Film critics are a distant part of the industry community.  Although they often meet the stars and directors of movies, the nature of their job keeps them far from the nuts-and-bolts aspects of the Industry -- and maybe that distance allows them to take a clear-eyed, dispassionate look at the films and actors they review.  In a piece that appeared in the San Francisco Chronicle, Mick LaSalle put his feelings about Walker like this:

"Paul Walker was never going to be asked to play Hamlet, but he was at the center of a number of highly enjoyable films over the last fifteen years.  He had an ability, probably innate, to engage audience sympathy.  He was good-looking enough to be a pretty boy, but he was something else.  He had a toughness that, combined with his smooth good looks, made him something unexpected.  He held his own opposite Vin Diesel, whose voice alone could blow anyone off the screen.  He was a truthful actor, and I always liked him.
As a critic, I try not to know what a movie is about before I go see it.  I try even not to know who’s in it, though most of the time I do.  But there have been a few times over the years when Paul Walker has turned up in a movie without my knowing, and I always thought, “Oh, good.  Him.”  With him, a story was in good hands." 
That last line -- "With him, a story was in good hands" -- speaks volumes, and is an epitaph that would make any actor proud.  Like so many before him, Paul Walker died much too young, truncating a promising future in film and in life.  Such tragedies have  happened before and will doubtless happen again, but that doesn't make the bad news any easier to take.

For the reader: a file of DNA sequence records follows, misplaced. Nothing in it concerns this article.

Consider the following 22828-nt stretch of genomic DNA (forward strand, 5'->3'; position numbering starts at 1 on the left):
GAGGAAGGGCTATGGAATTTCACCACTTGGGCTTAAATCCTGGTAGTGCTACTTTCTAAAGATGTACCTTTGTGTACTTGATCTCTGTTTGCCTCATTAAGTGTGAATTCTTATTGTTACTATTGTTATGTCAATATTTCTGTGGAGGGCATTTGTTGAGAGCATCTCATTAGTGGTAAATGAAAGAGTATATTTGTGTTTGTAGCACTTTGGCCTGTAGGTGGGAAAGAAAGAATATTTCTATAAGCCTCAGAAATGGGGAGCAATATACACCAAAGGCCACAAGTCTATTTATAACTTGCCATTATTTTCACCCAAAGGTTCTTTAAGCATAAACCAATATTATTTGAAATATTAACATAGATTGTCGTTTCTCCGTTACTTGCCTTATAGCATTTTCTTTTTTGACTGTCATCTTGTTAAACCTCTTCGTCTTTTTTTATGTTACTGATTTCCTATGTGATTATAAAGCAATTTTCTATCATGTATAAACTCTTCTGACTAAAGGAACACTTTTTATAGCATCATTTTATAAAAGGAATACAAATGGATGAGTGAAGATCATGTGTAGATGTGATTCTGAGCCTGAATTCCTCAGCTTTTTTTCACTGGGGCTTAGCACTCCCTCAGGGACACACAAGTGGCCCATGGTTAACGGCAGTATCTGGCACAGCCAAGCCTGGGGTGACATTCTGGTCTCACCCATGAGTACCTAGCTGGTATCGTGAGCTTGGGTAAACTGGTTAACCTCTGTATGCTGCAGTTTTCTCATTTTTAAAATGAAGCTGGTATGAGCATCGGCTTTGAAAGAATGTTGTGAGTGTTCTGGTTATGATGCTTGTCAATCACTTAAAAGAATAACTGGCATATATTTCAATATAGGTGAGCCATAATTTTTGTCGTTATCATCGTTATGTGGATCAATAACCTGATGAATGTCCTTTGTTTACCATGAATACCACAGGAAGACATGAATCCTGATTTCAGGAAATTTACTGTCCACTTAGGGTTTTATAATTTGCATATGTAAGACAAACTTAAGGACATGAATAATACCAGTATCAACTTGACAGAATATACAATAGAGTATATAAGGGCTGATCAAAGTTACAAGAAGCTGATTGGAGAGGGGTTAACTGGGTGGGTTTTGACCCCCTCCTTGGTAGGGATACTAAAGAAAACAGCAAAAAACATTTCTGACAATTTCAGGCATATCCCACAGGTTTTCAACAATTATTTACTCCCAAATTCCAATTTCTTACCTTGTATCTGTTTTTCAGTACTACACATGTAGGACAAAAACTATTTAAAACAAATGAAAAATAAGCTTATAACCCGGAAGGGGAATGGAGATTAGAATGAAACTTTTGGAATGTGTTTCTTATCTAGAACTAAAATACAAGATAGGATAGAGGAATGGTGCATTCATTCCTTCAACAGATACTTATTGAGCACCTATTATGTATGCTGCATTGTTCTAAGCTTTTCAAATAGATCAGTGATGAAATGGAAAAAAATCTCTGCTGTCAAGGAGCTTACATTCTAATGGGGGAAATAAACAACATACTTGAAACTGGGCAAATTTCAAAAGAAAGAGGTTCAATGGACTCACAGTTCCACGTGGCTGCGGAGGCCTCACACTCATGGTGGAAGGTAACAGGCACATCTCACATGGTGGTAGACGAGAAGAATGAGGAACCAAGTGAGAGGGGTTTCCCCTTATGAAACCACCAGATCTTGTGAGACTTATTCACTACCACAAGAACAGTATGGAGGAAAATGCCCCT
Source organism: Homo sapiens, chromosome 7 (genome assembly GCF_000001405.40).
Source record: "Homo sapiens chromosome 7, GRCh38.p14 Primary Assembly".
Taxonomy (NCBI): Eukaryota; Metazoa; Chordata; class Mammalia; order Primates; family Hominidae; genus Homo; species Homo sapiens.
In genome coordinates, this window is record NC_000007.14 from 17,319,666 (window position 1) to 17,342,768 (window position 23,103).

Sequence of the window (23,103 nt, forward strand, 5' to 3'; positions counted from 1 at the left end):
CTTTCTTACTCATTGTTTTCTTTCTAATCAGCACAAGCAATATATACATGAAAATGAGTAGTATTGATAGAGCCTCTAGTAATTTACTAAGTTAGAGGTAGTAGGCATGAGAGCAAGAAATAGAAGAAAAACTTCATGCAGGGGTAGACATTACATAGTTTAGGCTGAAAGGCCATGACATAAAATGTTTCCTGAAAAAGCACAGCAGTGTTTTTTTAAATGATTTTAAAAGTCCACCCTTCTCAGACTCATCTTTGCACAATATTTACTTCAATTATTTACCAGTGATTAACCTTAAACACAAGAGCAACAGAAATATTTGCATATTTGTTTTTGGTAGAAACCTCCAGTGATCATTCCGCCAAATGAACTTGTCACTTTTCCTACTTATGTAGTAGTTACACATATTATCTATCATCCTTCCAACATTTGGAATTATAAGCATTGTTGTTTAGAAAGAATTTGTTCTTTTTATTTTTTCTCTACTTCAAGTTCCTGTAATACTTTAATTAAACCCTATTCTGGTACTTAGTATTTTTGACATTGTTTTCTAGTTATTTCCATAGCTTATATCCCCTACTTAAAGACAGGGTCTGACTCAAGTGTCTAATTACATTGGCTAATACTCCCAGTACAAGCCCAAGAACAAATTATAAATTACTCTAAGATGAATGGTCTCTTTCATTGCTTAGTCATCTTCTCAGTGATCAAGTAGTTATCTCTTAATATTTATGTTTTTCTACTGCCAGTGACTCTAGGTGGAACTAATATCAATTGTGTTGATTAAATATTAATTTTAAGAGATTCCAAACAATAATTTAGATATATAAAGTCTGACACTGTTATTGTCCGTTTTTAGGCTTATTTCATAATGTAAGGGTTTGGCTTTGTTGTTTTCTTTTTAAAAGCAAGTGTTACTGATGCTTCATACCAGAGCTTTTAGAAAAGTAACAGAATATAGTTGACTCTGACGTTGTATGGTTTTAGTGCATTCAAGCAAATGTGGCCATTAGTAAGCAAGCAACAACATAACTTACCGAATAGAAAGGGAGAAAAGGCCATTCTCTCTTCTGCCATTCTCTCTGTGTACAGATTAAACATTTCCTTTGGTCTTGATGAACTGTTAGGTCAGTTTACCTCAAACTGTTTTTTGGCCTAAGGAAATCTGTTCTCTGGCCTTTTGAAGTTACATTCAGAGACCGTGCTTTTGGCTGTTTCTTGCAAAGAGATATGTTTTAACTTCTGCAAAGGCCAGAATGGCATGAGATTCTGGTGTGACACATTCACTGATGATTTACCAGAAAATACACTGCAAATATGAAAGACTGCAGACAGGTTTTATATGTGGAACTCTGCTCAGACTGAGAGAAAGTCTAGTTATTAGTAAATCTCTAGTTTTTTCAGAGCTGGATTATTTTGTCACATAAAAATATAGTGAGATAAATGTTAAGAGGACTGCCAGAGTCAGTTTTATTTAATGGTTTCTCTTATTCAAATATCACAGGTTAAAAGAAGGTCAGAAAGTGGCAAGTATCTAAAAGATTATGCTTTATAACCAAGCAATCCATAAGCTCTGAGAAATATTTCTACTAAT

Sunday, December 1, 2013

That Was the Week that Was*

"Without winter, you can't appreciate the spring."
Garrison Keillor 

                                Double trouble

We were fucked -- one look at the shooting schedule made that abundantly clear.  After three intense days lighting, re-lighting, and endlessly tweaking three swing sets, we now had two days to shoot sixteen scenes that would comprise the 22 minute episode... which would be a normal work week except that fifteen of those scenes -- all but one -- featured a very young baby and/or a yappy little dog.  And by “featured,” I mean the baby and dog weren’t mere props for the other actors to work around, but formed the comedic fulcrum upon which the entire show was leveraged.  If one or the other caused serious problems or couldn't deliver, this episode could go down like the Hindenburg. 

One of the grips stared at the schedule, then shook his head.  

“Babies and dogs,” he sighed.  “What could possibly go wrong?”
In addition to filming in six different sets on stage, we also had two scenes to shoot on location, a day exterior and a night scene in a car.  This was the holy trinity of horrors for a multi-camera show: babies, animals, and having to leave the safe harbor of our climate-controlled sound stage for day and  night scenes outdoors.  The weather forecast brought more bad news -- with rain due the evening of our exterior shoot, we faced the dismal prospect of filming the night scene in wet conditions, after which we'd be wrapping a load of damp lights and cable.